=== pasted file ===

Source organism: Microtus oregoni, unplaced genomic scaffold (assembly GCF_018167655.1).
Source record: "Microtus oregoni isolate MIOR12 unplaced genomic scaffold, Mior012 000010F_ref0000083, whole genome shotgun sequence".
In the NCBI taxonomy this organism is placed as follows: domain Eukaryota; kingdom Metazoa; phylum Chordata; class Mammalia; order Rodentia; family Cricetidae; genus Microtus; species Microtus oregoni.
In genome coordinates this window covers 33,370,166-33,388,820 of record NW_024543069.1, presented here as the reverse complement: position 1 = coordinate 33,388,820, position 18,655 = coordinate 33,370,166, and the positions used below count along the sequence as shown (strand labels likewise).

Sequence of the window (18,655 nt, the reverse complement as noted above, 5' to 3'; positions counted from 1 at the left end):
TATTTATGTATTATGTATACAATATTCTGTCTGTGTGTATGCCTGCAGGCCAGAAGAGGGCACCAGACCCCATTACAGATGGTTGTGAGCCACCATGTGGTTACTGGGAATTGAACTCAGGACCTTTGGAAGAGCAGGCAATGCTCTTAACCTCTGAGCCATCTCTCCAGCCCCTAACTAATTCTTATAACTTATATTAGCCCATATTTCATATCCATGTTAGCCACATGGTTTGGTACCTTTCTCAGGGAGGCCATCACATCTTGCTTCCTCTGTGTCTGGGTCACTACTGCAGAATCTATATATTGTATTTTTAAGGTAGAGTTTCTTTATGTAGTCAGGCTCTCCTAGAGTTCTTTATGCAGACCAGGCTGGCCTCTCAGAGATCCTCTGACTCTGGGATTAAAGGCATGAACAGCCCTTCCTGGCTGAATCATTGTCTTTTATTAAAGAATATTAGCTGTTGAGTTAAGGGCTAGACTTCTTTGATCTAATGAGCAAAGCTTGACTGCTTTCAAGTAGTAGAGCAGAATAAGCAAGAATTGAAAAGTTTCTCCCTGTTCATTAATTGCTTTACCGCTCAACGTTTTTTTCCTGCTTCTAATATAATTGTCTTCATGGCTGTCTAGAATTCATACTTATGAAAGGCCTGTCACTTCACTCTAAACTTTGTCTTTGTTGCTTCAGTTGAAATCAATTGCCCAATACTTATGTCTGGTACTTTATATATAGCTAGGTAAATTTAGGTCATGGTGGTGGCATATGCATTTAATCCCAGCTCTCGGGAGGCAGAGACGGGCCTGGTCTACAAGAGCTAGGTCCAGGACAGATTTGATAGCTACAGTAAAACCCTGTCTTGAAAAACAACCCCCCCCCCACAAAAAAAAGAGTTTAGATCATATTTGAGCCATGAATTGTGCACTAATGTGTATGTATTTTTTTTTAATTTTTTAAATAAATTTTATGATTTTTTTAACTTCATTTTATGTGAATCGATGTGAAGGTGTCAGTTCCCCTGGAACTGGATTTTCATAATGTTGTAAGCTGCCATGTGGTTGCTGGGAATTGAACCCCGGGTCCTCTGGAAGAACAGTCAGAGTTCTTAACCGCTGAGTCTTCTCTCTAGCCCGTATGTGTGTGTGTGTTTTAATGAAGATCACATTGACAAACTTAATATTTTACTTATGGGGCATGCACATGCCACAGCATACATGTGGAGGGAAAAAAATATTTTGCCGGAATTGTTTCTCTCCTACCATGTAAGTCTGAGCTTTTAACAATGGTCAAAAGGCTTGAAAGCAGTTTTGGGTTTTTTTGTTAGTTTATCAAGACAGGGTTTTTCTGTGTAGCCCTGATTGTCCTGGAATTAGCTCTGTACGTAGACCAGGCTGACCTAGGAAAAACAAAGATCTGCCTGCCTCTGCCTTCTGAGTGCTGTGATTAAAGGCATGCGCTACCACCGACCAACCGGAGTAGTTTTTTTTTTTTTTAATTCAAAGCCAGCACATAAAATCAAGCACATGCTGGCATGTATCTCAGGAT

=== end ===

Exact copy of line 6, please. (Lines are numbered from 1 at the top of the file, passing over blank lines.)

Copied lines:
TATTTATGTATTATGTATACAATATTCTGTCTGTGTGTATGCCTGCAGGCCAGAAGAGGGCACCAGACCCCATTACAGATGGTTGTGAGCCACCATGTGGTTACTGGGAATTGAACTCAGGACCTTTGGAAGAGCAGGCAATGCTCTTAACCTCTGAGCCATCTCTCCAGCCCCTAACTAATTCTTATAACTTATATTAGCCCATATTTCATATCCATGTTAGCCACATGGTTTGGTACCTTTCTCAGGGAGGCCATCACATCTTGCTTCCTCTGTGTCTGGGTCACTACTGCAGAATCTATATATTGTATTTTTAAGGTAGAGTTTCTTTATGTAGTCAGGCTCTCCTAGAGTTCTTTATGCAGACCAGGCTGGCCTCTCAGAGATCCTCTGACTCTGGGATTAAAGGCATGAACAGCCCTTCCTGGCTGAATCATTGTCTTTTATTAAAGAATATTAGCTGTTGAGTTAAGGGCTAGACTTCTTTGATCTAATGAGCAAAGCTTGACTGCTTTCAAGTAGTAGAGCAGAATAAGCAAGAATTGAAAAGTTTCTCCCTGTTCATTAATTGCTTTACCGCTCAACGTTTTTTTCCTGCTTCTAATATAATTGTCTTCATGGCTGTCTAGAATTCATACTTATGAAAGGCCTGTCACTTCACTCTAAACTTTGTCTTTGTTGCTTCAGTTGAAATCAATTGCCCAATACTTATGTCTGGTACTTTATATATAGCTAGGTAAATTTAGGTCATGGTGGTGGCATATGCATTTAATCCCAGCTCTCGGGAGGCAGAGACGGGCCTGGTCTACAAGAGCTAGGTCCAGGACAGATTTGATAGCTACAGTAAAACCCTGTCTTGAAAAACAACCCCCCCCCCACAAAAAAAAGAGTTTAGATCATATTTGAGCCATGAATTGTGCACTAATGTGTATGTATTTTTTTTTAATTTTTTAAATAAATTTTATGATTTTTTTAACTTCATTTTATGTGAATCGATGTGAAGGTGTCAGTTCCCCTGGAACTGGATTTTCATAATGTTGTAAGCTGCCATGTGGTTGCTGGGAATTGAACCCCGGGTCCTCTGGAAGAACAGTCAGAGTTCTTAACCGCTGAGTCTTCTCTCTAGCCCGTATGTGTGTGTGTGTTTTAATGAAGATCACATTGACAAACTTAATATTTTACTTATGGGGCATGCACATGCCACAGCATACATGTGGAGGGAAAAAAATATTTTGCCGGAATTGTTTCTCTCCTACCATGTAAGTCTGAGCTTTTAACAATGGTCAAAAGGCTTGAAAGCAGTTTTGGGTTTTTTTGTTAGTTTATCAAGACAGGGTTTTTCTGTGTAGCCCTGATTGTCCTGGAATTAGCTCTGTACGTAGACCAGGCTGACCTAGGAAAAACAAAGATCTGCCTGCCTCTGCCTTCTGAGTGCTGTGATTAAAGGCATGCGCTACCACCGACCAACCGGAGTAGTTTTTTTTTTTTTTAATTCAAAGCCAGCACATAAAATCAAGCACATGCTGGCATGTATCTCAGGAT